Hidden in plain sight
|By Lawrence Cosentino and Amanda Harrell-Seyburn|
The Michigan State Medical Society, where Sheri Greenhoe works, is like no other building on Earth — a delicate caterpillar of glass and concrete topped by 31 rippling arches.
Thousands of cars zoom by each day, but inside the building, all is serenity.
A floor-to-ceiling glass wall makes Greenhoe and her colleagues feel as if they are drifting in a pine grove. The glass curls an extra two feet around the corner to enhance the floating feeling.
Dark interior wood, seamed like the panels of a Japanese screen, anchors the outside light to the earth.
“It’s a warm space,” Greenhoe said. “The scale is very human.”
Tucked into the sprawl of East Lansing at the northeast corner of Saginaw Street and Abbot Road, this masterpiece of world architecture (which is illustrated on the cover) was designed in 1961 by one of the world’s greatest architects, Minoru Yamasaki, famous for designing the World Trade Center.
The building whispers the words of modernist architect Mies van der Rohe: “We should attempt to bring nature, houses, and the human being to a higher unity.”
Check it out some time. It’s just across the street from the Rite-Aid.
Hundreds of mid-20th-century modernist gems still gleam from the haphazard sprawl of Michigan’s major cities. Sometimes they’re hidden in plain sight, like the medical building. Sometimes they’re just plain hidden, like the Frank Lloyd Wright homes laying low in the suburban Okemos woods, where there are three — and a fourth that may be Wright’s.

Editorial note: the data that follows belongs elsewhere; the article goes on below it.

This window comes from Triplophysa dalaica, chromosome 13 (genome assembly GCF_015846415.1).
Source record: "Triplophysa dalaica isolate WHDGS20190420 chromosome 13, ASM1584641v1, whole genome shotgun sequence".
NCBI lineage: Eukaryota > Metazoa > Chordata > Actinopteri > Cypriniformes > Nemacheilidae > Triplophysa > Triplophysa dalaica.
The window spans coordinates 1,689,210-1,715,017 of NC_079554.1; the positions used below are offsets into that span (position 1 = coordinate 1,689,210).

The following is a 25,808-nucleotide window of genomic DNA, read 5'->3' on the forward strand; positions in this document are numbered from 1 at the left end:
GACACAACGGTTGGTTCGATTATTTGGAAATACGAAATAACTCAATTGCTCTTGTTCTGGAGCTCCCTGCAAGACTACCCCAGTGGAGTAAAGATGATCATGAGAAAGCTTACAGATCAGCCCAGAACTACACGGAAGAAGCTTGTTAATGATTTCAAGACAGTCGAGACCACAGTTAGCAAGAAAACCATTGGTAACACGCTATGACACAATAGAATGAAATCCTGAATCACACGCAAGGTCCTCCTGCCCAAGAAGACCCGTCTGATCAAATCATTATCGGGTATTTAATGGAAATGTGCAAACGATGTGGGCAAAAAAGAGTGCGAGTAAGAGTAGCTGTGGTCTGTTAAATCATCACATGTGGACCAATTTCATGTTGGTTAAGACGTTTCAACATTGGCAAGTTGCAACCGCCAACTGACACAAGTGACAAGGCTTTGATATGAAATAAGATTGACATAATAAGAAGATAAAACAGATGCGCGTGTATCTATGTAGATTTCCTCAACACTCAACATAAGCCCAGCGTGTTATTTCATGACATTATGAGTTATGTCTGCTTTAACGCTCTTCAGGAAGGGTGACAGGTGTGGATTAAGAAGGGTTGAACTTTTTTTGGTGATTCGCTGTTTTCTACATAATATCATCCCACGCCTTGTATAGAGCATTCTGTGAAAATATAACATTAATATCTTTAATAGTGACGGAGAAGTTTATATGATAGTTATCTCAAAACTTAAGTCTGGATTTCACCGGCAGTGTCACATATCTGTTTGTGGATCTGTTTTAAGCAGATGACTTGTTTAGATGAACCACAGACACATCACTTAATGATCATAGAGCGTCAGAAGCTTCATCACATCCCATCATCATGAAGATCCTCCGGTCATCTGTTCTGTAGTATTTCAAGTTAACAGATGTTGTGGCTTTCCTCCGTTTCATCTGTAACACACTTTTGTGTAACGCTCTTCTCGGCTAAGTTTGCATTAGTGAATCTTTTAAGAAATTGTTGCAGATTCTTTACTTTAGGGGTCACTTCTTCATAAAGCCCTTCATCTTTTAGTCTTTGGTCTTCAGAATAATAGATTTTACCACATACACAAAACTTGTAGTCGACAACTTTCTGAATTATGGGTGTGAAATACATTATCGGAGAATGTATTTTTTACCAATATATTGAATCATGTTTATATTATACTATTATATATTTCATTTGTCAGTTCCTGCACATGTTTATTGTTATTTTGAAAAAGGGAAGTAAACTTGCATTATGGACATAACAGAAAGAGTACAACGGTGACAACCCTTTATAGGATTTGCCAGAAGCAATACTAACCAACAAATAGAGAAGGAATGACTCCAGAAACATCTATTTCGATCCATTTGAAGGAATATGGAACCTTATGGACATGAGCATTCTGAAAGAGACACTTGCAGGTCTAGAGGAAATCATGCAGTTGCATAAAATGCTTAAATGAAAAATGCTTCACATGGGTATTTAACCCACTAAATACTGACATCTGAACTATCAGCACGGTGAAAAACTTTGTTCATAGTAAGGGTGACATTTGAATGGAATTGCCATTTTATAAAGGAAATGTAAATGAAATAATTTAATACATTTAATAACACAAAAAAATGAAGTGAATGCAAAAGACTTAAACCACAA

Next to California, Michigan has the nation’s richest heritage of buildings from the heady period called “mid-century modern,” but it’s a heritage that hasn’t always been preserved, respected or even noticed. The Lansing area, along with Detroit, Ann Arbor and Midland, has a generous share of that heritage.
Michigan Modern, a new project from the state’s Historic Preservation Office, is a massive effort to locate, catalogue and appreciate the designers, architects and buildings that made Michigan a mecca of modernism.
Amy Arnold, a preservation officer working on the project, hopes Michigan Modern will change the way people see Michigan.
“The state’s contribution to design has been as great as its contribution to manufacturing, yet it has been largely overlooked,” Arnold said.
The project has just gotten started, as more and more buildings are catalogued and listed on the Michigan Modern website.